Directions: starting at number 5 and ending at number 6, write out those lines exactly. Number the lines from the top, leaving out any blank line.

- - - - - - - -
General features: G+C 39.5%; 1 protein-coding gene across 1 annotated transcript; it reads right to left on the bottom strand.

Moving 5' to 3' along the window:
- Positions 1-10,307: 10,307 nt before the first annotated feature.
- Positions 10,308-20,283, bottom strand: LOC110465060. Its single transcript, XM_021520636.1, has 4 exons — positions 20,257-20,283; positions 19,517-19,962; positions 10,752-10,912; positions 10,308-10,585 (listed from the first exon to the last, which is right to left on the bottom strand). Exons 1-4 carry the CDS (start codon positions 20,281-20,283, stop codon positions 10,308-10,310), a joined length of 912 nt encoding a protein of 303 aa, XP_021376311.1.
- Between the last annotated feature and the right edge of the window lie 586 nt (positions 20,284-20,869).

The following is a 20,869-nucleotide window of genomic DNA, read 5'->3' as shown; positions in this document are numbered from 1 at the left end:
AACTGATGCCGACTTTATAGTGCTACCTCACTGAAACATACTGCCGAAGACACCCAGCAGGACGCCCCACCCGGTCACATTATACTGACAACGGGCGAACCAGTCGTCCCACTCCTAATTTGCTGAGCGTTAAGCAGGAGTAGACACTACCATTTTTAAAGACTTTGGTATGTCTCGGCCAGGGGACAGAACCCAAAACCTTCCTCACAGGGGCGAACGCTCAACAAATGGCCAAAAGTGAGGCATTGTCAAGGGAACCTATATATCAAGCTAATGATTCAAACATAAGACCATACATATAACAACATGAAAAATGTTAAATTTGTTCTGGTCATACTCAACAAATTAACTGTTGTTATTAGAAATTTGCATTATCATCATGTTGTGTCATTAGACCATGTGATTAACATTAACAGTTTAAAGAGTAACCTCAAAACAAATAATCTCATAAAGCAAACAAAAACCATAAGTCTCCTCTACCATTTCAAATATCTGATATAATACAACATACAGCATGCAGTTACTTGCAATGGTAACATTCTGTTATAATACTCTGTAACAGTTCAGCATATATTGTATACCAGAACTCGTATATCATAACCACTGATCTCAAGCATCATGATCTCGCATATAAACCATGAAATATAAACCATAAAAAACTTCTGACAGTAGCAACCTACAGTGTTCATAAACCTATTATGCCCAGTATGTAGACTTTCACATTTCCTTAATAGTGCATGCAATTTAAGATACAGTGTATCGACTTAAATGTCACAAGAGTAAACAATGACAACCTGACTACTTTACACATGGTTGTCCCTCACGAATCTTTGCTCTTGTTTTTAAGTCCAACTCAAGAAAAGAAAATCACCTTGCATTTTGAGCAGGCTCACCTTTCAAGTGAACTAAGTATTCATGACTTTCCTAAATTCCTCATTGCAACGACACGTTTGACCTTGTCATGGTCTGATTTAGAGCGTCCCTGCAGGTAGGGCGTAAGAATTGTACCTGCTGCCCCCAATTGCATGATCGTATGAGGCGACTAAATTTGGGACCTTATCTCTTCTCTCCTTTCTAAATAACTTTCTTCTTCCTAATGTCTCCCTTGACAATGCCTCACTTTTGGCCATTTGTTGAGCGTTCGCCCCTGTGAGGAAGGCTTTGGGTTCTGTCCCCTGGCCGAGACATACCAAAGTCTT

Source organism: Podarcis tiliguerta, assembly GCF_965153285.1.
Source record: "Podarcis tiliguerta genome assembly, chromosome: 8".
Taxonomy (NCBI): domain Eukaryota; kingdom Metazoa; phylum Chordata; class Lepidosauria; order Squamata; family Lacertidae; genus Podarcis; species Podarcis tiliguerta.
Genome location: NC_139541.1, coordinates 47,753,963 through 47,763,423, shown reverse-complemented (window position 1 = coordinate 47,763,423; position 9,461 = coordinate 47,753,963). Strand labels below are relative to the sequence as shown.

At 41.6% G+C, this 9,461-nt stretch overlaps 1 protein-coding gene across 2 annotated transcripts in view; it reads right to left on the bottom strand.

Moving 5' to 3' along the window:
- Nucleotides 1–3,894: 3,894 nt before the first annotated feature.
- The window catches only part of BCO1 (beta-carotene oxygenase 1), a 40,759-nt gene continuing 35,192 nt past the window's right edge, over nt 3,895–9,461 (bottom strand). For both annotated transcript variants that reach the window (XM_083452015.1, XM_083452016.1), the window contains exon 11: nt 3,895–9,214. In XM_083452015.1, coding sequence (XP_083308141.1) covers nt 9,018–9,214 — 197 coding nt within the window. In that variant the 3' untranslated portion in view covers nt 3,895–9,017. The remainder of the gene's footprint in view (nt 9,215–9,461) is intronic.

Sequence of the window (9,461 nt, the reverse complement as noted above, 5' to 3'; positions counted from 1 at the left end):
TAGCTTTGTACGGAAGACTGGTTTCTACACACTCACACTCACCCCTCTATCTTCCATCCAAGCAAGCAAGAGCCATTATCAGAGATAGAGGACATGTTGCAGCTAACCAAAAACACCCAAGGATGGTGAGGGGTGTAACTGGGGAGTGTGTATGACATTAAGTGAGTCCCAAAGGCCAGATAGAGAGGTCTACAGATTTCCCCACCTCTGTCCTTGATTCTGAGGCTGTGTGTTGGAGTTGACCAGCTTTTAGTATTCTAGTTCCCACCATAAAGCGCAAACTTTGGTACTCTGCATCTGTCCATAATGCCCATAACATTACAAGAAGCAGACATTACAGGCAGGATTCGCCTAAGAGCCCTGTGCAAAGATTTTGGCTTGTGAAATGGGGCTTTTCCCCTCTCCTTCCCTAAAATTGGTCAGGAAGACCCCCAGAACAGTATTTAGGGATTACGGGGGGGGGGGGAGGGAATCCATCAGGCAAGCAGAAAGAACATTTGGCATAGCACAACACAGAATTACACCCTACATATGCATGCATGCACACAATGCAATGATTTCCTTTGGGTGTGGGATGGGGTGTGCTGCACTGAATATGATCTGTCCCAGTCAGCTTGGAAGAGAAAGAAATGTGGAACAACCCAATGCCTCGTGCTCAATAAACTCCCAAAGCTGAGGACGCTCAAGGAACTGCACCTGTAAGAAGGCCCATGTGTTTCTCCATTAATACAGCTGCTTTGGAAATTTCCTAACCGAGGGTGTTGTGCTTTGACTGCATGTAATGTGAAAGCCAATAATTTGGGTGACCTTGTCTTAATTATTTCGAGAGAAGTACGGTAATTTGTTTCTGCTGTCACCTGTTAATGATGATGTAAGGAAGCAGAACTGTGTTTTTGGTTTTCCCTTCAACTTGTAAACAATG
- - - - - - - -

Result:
- Between the last annotated feature and the right edge of the window lie 586 nt (positions 20,284-20,869).

The following is a 20,869-nucleotide window of genomic DNA, read 5'->3' as shown; positions in this document are numbered from 1 at the left end: